Yes, it is that time of the year again when dreams (or in my case, nightmares) of spring cleaning come to mind. It is really hard to get motivated to clean when the sun is shining and it’s 65 degrees. I’d rather be birding!
Truth be told, the pandemic has lulled me into laziness. Despite reading articles and seeing videos of people on cleaning frenzies, I chose to indulge in looking at and not acting on the dusty chaos around me.
I figure no one is coming to visit, so why bother. I’m still locked in minimal maintenance mode.
My day of reckoning, however, is coming very soon. I’m about to get my first vaccine shot. By this time next month, I will have my second one under my belt. The welcome mat will be out for neighbors, friends and family. I can’t wait!
Of course, lots of elbow grease will now be in order to get the house and gardens back in order. Joy and happiness, with a generous dose of cautious optimism thrown in, will reign again!
My responsibilities go beyond the house and gardens to some tiny houses also on our property. Our numerous bluebird houses are in some need of attention. Some will have to be replaced, others need significant upgrades and still others will just need a dab of cleanup.
You might be thinking, why do bluebirds even need boxes to nest? In an ideal world, bluebirds would go for a natural choice, like old woodpecker holes. When they aren’t available, an artificial box will do just fine. Who wouldn’t want to give these stars of springtime happiness a boost with a little bit of real estate?
As it turns out, some studies show that older bluebirds seem to prefer boxes. Perhaps it’s the minimal search time for just the right house that motivates them. Maybe as more experienced parents, they prefer to spend their time on actual nest building as opposed to house hunting. It’s pure speculation on my part.
Contrary to what I’ve always read, it turns out that bluebirds may also prefer snugger nest boxes according to the Cornell Lab of Ornithology. Instead of a 6-inch square on the bottom, a 4-inch square will do. Likewise, for the entrance opening which has always been 1¼ inches, but now can be 1¾ inches. Who knew? That’s the beauty of always learning and putting what you learn into action.
Here are a few basic rules for siting, maintaining and monitoring nest boxes based on my own experience with them:
Just like me, bluebirds love to see the sunrise, so your boxes should always face east.
Make sure your boxes are a minimum of 4 to 6 feet off the ground and at least 300 feet apart from one another.
Add PVC pipe or a baffle below the box to deter predators including snakes, squirrels and raccoons.
Add another predator guard to the entrance opening to make it more difficult for predators to reach in and grab eggs or attack the babies and parents.
Put boxes on stand alone posts instead of fence posts, fences or trees.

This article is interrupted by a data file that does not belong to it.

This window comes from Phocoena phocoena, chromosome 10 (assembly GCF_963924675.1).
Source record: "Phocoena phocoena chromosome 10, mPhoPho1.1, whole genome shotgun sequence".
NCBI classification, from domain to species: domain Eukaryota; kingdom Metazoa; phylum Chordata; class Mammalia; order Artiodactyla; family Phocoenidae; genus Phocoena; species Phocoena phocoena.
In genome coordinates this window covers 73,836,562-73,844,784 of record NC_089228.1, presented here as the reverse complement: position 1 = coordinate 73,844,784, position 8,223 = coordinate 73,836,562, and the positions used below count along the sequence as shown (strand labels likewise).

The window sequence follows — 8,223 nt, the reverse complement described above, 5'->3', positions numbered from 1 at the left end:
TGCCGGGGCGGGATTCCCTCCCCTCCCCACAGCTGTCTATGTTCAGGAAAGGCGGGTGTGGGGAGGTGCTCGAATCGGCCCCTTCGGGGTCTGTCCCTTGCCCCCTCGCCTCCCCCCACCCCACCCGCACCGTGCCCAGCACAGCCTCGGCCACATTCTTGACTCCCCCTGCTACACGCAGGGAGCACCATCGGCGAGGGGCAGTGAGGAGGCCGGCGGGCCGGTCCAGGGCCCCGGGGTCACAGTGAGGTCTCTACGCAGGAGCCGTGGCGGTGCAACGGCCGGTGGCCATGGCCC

Make or buy a box that can be opened from the side or top for easy cleaning.
Vent the box either on the bottom or top to allow heat to escape.
Site boxes in a grassy or open woodland area.
Clean out boxes before spring nesting season starts. Use a scrub brush with warm soapy water to get out any old debris. Let it dry thoroughly before putting it back into use.
To give the bluebirds a head start on nesting, consider adding a small amount of dry pine needles.
You may also want to consider adding a bit of diatomaceous earth to ward off blow flies and other unfriendly insects.
Check your boxes once a week during nesting season for unwanted occupants like house sparrows. Nestwatch advises that “if house sparrows are a problem, consider drilling a second entrance hole beside the first one (so that there are two separate but identical holes on the front panel) to enable bluebirds to better defend boxes from sparrows.”
You can legally remove house sparrow nests, which are distinctively messy and filled with plastic bits and other trash. It is illegal to remove any songbird nests in a bluebird box including house wrens, chickadees, tufted titmice and tree swallows. If you’re not sure who created the nest, go on line to look at photos. By the way, most bluebirds have very neat nests and use one predominant material like pine needles or straw.
The same is true for eggs. This includes cowbird eggs. Cowbirds are not my favorite bird but they are native to our area and their eggs cannot be removed. You will know if a cowbird lays an egg in the nest by its much larger size compared to songbird eggs.
Bluebirds lay between 2 to 7 eggs. Incubation takes approximately 12-14 days. Clean out the box again when the babies have fledged so that it can be used for a second nesting.
Once you know bluebirds are nesting, when and how to monitor becomes critically important.
DO check the box at least once a week. DO spend an absolute minimum amount of time at the box, just enough to note what is going on. DO document what you find and consider sharing the information with NestWatch on line at https://nestwatch.org/. DO stop monitoring 12 days after the eggs hatch to prevent premature exit of the babies from the box. When fledglings are on the ground, let nature take its course.
Some will fall victim to predators, others may appear to be unattended, but rest assured the parents are close by.
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I’m looking forward to sprucing up my bluebird houses and putting out the welcome sign for them. It’s a lot easier and much more fun than cleaning the big, old dust magnet of a house I live in! Happy bluebird days everyone!